The girl with the upside-down world

5 April 2019

The girl with the upside-down world

Most children are afraid of monsters, the scary ones hiding in their closet or under their bed. But Gideonette De La Rey (Anchen du Plessis) has a different fear in Meerkat Maantuig (2017, now streaming on Showmax): she fears death. Or rather falling victim to the De La Rey Curse, where everyone named Gideon dies at an early age.

“Although she is named Gideonette, she still can’t shake the feeling that death is coming for her,” explains writer and director Hanneke Schutte.

When the teen’s preacher dad Gideon (Drikus Volschenk) suddenly dies, like his father Gideon 30 years before him, 13-year-old Gideonette’s belief in the curse strengthens to such an extent that she draws herself into her own little world of nightmares and trouble that makes Alice In Wonderland seem tame.

Mom Mathilda (Hanlé Barnard) isn’t much help as she also believes in the curse, deciding that the best way for Gideonette to escape the danger lying in wait is to go to her eccentric grandparents Ouma Koekie (Rika Sennett) and Oupa Willem (Pierre van Pletzen), who live in a forest. That’s where Gideonette meets the adorable deaf boy Bhubesi (Themba Ntuli), who is training to become an astronaut and fly into space with his Meerkat Maantuig (moonship).

Tragically, and unbeknown to Gideonette, her new friend will not be long for this world – he suffers from an inoperable and lethal brain tumour. But in the time they have together, Bhubesi’s vivid imagination helps Gideonette see the light in life and dream about orbiting the Earth in Meerkat Maantuig.

Twists and turns

The movie taps into dark issues including death, depression, fear and mental health. Hanneke found inspiration to deal with these topics in a childlike manner while reading South African author Riana Scheepers’ 2003 book Blinde Sambok.

“It gave me a cryptic canvas on which I painted my own story for Meerkat Maantuig. I took the essence of the book – a young girl living in fear of a family curse – and tweaked it into a dark fairytale where there is hope at the end of the story,” explains Hanneke.

One of the significant introductions to the story that Hanneke made was the moonship, which she says “becomes a character in itself in the film”.

“The moonship helps Gideonette overcome her fears. The moonship has this magical quality to it and represents freedom. The kind of freedom you get when you finally find the courage to face your fears.”

Not only does the film challenge you to admit what you’re afraid of, it also examines the stories we tell ourselves in order to live with these fears. The message is summed up by this line from Oupa Willem: “If you are going to hide from your fears, you are going to lead a very small and unexciting life”.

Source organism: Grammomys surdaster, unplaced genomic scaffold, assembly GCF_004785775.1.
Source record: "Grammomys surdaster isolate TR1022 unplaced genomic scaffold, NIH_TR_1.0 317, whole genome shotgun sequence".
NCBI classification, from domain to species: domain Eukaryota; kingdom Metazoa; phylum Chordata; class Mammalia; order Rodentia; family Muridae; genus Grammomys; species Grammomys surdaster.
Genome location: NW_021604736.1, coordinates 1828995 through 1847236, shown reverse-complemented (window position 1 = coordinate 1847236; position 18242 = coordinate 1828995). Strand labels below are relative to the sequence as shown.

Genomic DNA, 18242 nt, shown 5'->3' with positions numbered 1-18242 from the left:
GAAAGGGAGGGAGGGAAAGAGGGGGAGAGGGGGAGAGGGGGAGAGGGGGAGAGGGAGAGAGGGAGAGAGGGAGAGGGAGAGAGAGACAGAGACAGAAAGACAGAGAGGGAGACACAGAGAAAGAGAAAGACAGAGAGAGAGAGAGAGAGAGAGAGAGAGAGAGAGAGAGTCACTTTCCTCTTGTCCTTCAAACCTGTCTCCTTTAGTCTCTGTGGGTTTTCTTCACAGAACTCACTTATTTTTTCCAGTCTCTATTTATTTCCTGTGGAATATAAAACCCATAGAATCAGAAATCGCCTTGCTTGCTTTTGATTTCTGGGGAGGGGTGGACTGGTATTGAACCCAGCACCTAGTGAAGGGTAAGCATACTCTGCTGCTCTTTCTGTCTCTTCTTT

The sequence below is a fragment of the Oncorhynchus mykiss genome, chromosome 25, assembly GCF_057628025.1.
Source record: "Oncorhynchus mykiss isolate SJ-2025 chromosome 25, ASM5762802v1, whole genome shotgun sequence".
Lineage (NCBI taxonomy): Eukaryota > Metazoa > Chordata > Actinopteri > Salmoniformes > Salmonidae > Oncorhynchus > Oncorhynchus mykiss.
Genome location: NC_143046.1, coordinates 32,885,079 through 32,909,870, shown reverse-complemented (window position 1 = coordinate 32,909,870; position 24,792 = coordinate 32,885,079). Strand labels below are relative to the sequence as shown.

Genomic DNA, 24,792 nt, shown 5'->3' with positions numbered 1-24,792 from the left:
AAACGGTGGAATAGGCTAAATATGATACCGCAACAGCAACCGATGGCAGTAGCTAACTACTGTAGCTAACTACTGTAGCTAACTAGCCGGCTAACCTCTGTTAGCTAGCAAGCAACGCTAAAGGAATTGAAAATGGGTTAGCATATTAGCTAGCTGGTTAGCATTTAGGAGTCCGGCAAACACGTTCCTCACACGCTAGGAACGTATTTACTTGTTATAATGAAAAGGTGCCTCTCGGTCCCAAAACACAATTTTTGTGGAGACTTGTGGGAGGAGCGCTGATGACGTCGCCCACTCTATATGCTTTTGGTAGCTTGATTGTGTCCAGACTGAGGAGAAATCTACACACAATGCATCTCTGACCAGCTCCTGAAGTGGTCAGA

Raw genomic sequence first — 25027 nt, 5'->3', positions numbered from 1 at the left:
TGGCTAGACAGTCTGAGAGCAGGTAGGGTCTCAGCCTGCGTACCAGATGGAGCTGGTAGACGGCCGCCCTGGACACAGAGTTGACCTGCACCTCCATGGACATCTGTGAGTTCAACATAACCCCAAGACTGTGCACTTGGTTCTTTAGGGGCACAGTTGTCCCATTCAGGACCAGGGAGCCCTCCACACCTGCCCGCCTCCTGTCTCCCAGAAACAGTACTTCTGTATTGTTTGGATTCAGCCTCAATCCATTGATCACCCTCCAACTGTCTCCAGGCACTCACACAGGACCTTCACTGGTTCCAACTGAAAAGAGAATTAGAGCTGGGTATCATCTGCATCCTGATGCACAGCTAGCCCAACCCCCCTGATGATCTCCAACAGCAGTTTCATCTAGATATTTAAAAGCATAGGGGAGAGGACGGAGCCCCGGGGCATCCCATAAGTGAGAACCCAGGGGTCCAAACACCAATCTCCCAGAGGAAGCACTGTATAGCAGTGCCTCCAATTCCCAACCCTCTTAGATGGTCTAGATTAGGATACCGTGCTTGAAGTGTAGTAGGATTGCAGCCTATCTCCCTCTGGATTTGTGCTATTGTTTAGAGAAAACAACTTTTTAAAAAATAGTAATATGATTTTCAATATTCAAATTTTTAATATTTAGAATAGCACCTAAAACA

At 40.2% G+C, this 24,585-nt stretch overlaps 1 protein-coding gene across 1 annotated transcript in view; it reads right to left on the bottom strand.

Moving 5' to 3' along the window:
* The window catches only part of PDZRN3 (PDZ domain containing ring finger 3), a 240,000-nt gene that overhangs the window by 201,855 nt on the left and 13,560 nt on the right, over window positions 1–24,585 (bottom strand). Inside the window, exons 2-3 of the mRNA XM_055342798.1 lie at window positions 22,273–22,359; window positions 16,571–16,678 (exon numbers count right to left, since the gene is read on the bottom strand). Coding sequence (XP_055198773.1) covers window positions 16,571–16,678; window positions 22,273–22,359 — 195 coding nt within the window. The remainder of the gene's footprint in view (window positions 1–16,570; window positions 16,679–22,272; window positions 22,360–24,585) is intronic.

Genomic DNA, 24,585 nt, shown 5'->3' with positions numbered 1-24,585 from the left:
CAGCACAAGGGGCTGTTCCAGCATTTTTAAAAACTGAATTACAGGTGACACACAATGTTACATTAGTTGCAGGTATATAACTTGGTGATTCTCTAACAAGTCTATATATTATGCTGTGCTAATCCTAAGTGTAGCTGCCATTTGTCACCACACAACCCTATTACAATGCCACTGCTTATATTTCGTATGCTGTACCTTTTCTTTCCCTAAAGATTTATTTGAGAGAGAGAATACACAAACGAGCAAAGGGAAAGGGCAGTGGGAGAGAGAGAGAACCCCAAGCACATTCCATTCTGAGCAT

Real fear

Hanneke tapped into her own childhood for her script. “I was a fearful child growing up and it took me years to rack up the courage to sleep in my own bedroom!”

She adds that growing up, she had a wild imagination and her childhood was filled with creatures and colourful monsters. “Truth be told, I’m still a bit shy and fearful and that is why it was important to me to create a story that deals with those fears. I wrote the story as a lesson to myself – to help me face my own fears.”

Magical Magoebaskloof

Meerkat Maantuig was filmed in the Magoebaskloof forest in Limpopo.

“Just like the moonship, the magical forests of Magoebaskloof became a character in the film. The forest not only created a spooky and fairytale backdrop, it also served as a place where Gideonette could learn to engage her imagination and learn to play again,” explains Hanneke. However, filming wasn’t easy – the crew had to contend with spiders, snakes, mosquitos and ticks, as well as rain for the majority of the shooting schedule.

It’s a winner!

“The movie is truly magical and inspirational, and I hope the message of overcoming your fear will resonate with young and old,” Hanneke says. Indeed, the movie resonated so well with audiences locally and internationally that it bagged these awards:

  • Best Cinematography at the 2017 Silwerskerm Festival
  • Best Women’s Film in 2017 at the Calcutta International Cult Film Festival
  • Kids Award at the 2018 Filem’on: International Children’s Film Festival Brussels
  • Best Feature Film and the Jury Prize at the 2018 International Film Festival for Children and Young Audience Schlingel
  • Outstanding Achievement in Filmmaking – Feature at the 2018 Newport Beach Film Festival
  • Best Achievement in Cinematography – Feature Film at the 2019 South African Film and Television Awards.

Now it’s time to experience the magic of Meerkat Maantuig for yourself on Showmax.

Start watching now »

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